First, we visited the four grave sites - the known last resting places of three men of Franklin's never-again-seen expedition, and one of a sailor who crossed over during one of the Franklin rescue missions.

Two of Franklin's Men lie to the Right, One of the Rescue Team's Crewmen Rests to the Left

It was in the mid-1800's that Franklin set out in the Erebus and the Terror, to find a shorter route to the Orient. For two years, their ships were ice-bound and unmoving, and eventually abandoned as the remaining men set off dragging smaller boats, in an attempt at self-rescue - or at least to find help. No-one knows where Franklin and his men, or the Erebus and the Terror, ended up - no other sign has ever been found of the men, either.

The vastness of the land- and seascape in this part of the world is breathtaking. From the ship, trying to gauge the distance between the grave sites and the position of Northumberland House, which was set up at a later date as an emergency shelter and supply cache, didn't look to be more than 500m of smooth walking, but turned out to be between 1.5 and 2km apart!

The artifacts, which are protected now, that we saw strewn about the site were a stark reminder of the challenges that the first European explorers encountered - not least of which were their first attempts at canning food, inadvertently poisoning themselves with lead! Many of these cans can still be seen, along with the hoops and staves of barrels, a broken mast, and the remains of what appears to be a ship's decking.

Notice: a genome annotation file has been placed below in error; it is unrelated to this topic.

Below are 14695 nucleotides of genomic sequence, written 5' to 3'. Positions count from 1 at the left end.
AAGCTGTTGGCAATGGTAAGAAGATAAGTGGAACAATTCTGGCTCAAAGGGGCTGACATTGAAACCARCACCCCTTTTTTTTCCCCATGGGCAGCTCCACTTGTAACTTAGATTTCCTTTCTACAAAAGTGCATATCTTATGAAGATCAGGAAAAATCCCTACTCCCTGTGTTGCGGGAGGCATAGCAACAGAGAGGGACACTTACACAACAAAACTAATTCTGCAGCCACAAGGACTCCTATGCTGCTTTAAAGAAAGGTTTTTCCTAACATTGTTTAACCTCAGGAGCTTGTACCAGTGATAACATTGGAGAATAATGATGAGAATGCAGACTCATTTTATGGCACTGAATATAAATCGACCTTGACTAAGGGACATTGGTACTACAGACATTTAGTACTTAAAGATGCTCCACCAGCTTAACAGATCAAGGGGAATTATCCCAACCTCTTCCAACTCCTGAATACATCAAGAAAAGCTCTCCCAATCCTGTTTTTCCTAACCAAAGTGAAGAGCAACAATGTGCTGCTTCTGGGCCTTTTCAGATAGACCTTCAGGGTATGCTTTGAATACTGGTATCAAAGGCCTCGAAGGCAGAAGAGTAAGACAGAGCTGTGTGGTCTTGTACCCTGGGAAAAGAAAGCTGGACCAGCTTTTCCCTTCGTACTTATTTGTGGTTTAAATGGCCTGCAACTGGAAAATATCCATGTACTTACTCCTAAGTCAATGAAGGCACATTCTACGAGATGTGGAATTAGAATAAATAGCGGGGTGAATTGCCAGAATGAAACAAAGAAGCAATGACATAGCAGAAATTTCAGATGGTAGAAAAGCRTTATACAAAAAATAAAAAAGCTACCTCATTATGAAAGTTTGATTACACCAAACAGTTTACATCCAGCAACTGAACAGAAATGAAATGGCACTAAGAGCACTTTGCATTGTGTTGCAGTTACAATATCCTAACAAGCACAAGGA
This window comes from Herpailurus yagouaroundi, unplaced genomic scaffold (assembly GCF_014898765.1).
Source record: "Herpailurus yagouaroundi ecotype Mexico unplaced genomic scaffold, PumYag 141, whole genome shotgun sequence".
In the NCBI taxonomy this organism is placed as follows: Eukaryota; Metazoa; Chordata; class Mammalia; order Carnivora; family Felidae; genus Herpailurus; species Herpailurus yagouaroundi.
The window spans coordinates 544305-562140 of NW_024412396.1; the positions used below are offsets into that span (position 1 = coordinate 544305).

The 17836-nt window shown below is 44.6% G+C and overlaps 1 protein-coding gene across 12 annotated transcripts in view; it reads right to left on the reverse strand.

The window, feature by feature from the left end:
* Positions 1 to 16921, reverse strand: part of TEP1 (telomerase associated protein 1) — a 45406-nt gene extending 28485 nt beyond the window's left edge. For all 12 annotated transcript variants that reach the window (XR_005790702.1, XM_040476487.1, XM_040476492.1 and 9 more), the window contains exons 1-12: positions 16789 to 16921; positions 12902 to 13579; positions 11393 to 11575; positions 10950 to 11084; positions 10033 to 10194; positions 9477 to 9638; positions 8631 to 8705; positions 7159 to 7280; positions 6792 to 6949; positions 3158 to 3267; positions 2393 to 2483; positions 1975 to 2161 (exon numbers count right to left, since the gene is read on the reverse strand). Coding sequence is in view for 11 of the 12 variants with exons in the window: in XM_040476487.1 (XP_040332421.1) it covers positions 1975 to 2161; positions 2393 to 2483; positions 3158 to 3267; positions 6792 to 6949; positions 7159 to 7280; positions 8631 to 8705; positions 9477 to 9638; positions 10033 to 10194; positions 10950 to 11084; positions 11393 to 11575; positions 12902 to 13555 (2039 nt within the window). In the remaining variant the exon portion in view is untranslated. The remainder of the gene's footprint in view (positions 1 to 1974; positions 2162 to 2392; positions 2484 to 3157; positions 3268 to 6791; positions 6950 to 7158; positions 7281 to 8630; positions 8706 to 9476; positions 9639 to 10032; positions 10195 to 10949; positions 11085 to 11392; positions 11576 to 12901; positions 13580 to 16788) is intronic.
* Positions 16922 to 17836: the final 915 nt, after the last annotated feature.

As empty as this island seems, there's definitely life around (besides the ever-present threat of wandering polar bears!) - tiny plants that even in this climate can find the energy to provide some colour, even a flower or two - and smaller mammals, like Arctic fox. There was word that a walrus had hauled out nearby, but few people got to see it.

It is fascinating to watch more of the Franklin tale unraveling on CBC as a Canadian expedition tries to locate the remains of the Erebus and the Terror unfolds as I write this. For more information on the original expedition, the rescue missions, and numerous previous efforts to determine what happened to the Franklin expedition, follow along on CBC's website.

Heading To Shore

Dave Checks Out a Mineral Flow Passing in the Current